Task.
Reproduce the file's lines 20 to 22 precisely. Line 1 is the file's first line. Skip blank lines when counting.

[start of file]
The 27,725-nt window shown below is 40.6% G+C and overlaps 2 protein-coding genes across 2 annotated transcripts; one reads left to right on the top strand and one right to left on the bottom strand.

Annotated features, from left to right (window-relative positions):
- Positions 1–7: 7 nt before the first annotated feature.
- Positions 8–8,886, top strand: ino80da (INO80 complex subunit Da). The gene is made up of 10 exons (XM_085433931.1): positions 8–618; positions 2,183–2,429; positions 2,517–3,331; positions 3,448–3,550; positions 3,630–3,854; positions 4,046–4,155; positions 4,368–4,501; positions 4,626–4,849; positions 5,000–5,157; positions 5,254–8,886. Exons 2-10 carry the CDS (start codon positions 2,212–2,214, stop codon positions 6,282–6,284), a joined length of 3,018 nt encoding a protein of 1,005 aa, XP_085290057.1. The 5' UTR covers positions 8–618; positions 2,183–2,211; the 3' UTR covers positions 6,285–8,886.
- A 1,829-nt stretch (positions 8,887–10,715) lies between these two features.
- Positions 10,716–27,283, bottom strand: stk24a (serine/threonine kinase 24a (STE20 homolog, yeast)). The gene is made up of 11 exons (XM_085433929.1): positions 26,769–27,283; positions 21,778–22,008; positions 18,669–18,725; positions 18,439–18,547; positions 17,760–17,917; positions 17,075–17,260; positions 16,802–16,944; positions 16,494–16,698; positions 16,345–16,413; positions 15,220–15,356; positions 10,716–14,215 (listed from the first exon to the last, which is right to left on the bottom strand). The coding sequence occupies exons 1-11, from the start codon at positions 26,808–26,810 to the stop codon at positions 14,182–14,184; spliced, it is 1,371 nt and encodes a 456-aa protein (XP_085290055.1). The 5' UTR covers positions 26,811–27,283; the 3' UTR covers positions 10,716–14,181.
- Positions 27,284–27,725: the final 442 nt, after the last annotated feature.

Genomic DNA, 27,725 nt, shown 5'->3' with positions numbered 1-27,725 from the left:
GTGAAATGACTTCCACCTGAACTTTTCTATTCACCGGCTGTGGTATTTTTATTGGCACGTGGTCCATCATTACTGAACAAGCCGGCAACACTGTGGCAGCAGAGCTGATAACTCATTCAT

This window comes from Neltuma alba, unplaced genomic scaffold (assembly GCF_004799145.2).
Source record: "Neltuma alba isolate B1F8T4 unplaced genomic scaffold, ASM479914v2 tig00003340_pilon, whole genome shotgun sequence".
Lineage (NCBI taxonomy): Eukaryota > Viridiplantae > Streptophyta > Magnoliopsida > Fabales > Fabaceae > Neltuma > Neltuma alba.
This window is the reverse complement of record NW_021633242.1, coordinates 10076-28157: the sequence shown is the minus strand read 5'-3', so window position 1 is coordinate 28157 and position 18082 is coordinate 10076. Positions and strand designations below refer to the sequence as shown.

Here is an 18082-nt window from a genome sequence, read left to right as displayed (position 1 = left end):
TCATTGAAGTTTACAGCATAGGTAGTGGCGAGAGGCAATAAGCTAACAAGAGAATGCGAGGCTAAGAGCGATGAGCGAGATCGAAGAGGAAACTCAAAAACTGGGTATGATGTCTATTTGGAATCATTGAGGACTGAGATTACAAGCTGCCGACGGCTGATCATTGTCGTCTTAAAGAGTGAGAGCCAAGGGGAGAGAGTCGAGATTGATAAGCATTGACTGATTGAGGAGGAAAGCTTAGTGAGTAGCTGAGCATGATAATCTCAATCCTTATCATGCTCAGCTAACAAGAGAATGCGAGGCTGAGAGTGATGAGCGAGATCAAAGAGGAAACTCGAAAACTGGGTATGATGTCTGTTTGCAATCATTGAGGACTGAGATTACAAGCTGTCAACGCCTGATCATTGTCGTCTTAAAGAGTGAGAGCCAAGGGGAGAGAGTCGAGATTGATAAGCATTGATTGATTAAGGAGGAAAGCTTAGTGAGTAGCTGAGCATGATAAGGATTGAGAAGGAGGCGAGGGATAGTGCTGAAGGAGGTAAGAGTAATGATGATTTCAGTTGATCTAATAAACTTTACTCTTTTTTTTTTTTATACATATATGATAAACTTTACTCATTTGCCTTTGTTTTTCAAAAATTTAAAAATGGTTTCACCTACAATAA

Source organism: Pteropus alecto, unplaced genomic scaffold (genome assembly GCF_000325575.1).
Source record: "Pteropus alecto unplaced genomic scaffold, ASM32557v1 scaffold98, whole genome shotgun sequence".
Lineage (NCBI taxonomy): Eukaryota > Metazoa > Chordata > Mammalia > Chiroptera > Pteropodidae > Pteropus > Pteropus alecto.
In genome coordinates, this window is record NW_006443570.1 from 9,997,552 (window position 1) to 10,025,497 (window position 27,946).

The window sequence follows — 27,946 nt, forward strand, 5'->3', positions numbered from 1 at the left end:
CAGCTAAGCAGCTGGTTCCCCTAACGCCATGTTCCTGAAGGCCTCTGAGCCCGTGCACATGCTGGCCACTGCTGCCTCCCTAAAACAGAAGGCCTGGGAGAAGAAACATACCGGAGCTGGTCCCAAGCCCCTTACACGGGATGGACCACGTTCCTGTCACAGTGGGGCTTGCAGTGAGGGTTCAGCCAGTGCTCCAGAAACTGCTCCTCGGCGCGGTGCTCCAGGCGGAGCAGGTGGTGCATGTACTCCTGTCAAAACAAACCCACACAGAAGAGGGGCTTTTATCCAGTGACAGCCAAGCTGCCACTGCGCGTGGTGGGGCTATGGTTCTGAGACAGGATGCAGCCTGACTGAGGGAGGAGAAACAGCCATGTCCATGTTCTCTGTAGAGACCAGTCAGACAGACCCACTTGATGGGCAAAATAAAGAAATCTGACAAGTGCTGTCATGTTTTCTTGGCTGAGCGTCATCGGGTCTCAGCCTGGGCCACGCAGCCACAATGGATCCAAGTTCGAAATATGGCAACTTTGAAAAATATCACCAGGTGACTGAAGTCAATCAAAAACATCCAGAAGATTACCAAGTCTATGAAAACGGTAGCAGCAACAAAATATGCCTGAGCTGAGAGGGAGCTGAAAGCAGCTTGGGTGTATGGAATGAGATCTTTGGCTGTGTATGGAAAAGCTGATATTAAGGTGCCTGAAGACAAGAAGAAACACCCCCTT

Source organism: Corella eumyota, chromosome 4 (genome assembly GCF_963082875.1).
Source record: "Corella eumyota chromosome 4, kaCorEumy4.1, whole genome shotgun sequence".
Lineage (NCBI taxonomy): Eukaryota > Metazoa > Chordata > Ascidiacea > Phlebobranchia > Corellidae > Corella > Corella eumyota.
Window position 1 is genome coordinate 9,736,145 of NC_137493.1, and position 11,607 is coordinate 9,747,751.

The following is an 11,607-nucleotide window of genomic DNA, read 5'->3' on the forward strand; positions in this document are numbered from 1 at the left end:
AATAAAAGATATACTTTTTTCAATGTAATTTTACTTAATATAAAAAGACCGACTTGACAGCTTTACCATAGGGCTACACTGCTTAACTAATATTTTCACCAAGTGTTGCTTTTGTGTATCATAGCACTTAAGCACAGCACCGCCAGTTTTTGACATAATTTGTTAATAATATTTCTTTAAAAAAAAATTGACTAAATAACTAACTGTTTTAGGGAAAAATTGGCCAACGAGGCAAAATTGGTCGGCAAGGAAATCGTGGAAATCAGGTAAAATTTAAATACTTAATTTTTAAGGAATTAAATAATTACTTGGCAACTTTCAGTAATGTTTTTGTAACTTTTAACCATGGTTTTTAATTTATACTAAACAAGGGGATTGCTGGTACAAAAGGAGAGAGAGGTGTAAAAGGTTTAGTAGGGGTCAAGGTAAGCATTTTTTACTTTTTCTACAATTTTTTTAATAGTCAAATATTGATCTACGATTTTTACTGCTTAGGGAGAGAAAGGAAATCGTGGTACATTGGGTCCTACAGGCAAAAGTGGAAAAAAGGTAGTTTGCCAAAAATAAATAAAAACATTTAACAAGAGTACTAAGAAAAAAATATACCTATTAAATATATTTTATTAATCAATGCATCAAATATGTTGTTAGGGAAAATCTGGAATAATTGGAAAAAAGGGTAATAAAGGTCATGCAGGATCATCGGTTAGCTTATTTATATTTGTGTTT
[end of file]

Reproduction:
The window sequence follows — 27,946 nt, forward strand, 5'->3', positions numbered from 1 at the left end:
CAGCTAAGCAGCTGGTTCCCCTAACGCCATGTTCCTGAAGGCCTCTGAGCCCGTGCACATGCTGGCCACTGCTGCCTCCCTAAAACAGAAGGCCTGGGAGAAGAAACATACCGGAGCTGGTCCCAAGCCCCTTACACGGGATGGACCACGTTCCTGTCACAGTGGGGCTTGCAGTGAGGGTTCAGCCAGTGCTCCAGAAACTGCTCCTCGGCGCGGTGCTCCAGGCGGAGCAGGTGGTGCATGTACTCCTGTCAAAACAAACCCACACAGAAGAGGGGCTTTTATCCAGTGACAGCCAAGCTGCCACTGCGCGTGGTGGGGCTATGGTTCTGAGACAGGATGCAGCCTGACTGAGGGAGGAGAAACAGCCATGTCCATGTTCTCTGTAGAGACCAGTCAGACAGACCCACTTGATGGGCAAAATAAAGAAATCTGACAAGTGCTGTCATGTTTTCTTGGCTGAGCGTCATCGGGTCTCAGCCTGGGCCACGCAGCCACAATGGATCCAAGTTCGAAATATGGCAACTTTGAAAAATATCACCAGGTGACTGAAGTCAATCAAAAACATCCAGAAGATTACCAAGTCTATGAAAACGGTAGCAGCAACAAAATATGCCTGAGCTGAGAGGGAGCTGAAAGCAGCTTGGGTGTATGGAATGAGATCTTTGGCTGTGTATGGAAAAGCTGATATTAAGGTGCCTGAAGACAAGAAGAAACACCCCCTT

Source organism: Corella eumyota, chromosome 4 (genome assembly GCF_963082875.1).